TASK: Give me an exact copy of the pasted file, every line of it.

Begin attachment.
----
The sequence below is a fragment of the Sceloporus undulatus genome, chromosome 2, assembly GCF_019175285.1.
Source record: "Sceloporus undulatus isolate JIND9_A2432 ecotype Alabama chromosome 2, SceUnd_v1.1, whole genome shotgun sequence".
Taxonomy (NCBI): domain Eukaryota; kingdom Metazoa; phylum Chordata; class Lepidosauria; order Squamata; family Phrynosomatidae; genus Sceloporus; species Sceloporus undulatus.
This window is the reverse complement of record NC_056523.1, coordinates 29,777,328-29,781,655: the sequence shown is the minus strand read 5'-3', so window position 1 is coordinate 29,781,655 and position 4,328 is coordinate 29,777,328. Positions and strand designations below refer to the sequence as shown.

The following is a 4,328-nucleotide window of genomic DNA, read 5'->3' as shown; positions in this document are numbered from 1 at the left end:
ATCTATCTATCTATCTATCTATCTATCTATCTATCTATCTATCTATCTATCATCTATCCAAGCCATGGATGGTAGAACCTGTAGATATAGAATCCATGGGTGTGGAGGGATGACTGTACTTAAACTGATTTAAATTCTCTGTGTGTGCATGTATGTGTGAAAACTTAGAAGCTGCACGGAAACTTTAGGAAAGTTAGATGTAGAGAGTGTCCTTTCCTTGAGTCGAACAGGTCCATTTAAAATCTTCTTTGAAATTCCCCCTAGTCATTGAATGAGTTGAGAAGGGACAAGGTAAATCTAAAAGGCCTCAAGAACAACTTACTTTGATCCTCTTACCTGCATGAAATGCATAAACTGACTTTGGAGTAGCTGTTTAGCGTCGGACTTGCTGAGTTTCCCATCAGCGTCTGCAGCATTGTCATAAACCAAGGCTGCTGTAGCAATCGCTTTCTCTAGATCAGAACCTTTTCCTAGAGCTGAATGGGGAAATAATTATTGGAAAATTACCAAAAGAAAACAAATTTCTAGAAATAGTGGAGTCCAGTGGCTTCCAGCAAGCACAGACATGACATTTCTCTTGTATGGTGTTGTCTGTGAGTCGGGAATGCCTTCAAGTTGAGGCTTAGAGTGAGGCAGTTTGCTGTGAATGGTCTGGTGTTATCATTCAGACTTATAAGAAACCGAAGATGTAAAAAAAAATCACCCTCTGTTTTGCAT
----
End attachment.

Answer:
The sequence below is a fragment of the Sceloporus undulatus genome, chromosome 2, assembly GCF_019175285.1.
Source record: "Sceloporus undulatus isolate JIND9_A2432 ecotype Alabama chromosome 2, SceUnd_v1.1, whole genome shotgun sequence".
Taxonomy (NCBI): domain Eukaryota; kingdom Metazoa; phylum Chordata; class Lepidosauria; order Squamata; family Phrynosomatidae; genus Sceloporus; species Sceloporus undulatus.
This window is the reverse complement of record NC_056523.1, coordinates 29,777,328-29,781,655: the sequence shown is the minus strand read 5'-3', so window position 1 is coordinate 29,781,655 and position 4,328 is coordinate 29,777,328. Positions and strand designations below refer to the sequence as shown.

The following is a 4,328-nucleotide window of genomic DNA, read 5'->3' as shown; positions in this document are numbered from 1 at the left end:
ATCTATCTATCTATCTATCTATCTATCTATCTATCTATCTATCTATCTATCATCTATCCAAGCCATGGATGGTAGAACCTGTAGATATAGAATCCATGGGTGTGGAGGGATGACTGTACTTAAACTGATTTAAATTCTCTGTGTGTGCATGTATGTGTGAAAACTTAGAAGCTGCACGGAAACTTTAGGAAAGTTAGATGTAGAGAGTGTCCTTTCCTTGAGTCGAACAGGTCCATTTAAAATCTTCTTTGAAATTCCCCCTAGTCATTGAATGAGTTGAGAAGGGACAAGGTAAATCTAAAAGGCCTCAAGAACAACTTACTTTGATCCTCTTACCTGCATGAAATGCATAAACTGACTTTGGAGTAGCTGTTTAGCGTCGGACTTGCTGAGTTTCCCATCAGCGTCTGCAGCATTGTCATAAACCAAGGCTGCTGTAGCAATCGCTTTCTCTAGATCAGAACCTTTTCCTAGAGCTGAATGGGGAAATAATTATTGGAAAATTACCAAAAGAAAACAAATTTCTAGAAATAGTGGAGTCCAGTGGCTTCCAGCAAGCACAGACATGACATTTCTCTTGTATGGTGTTGTCTGTGAGTCGGGAATGCCTTCAAGTTGAGGCTTAGAGTGAGGCAGTTTGCTGTGAATGGTCTGGTGTTATCATTCAGACTTATAAGAAACCGAAGATGTAAAAAAAAATCACCCTCTGTTTTGCAT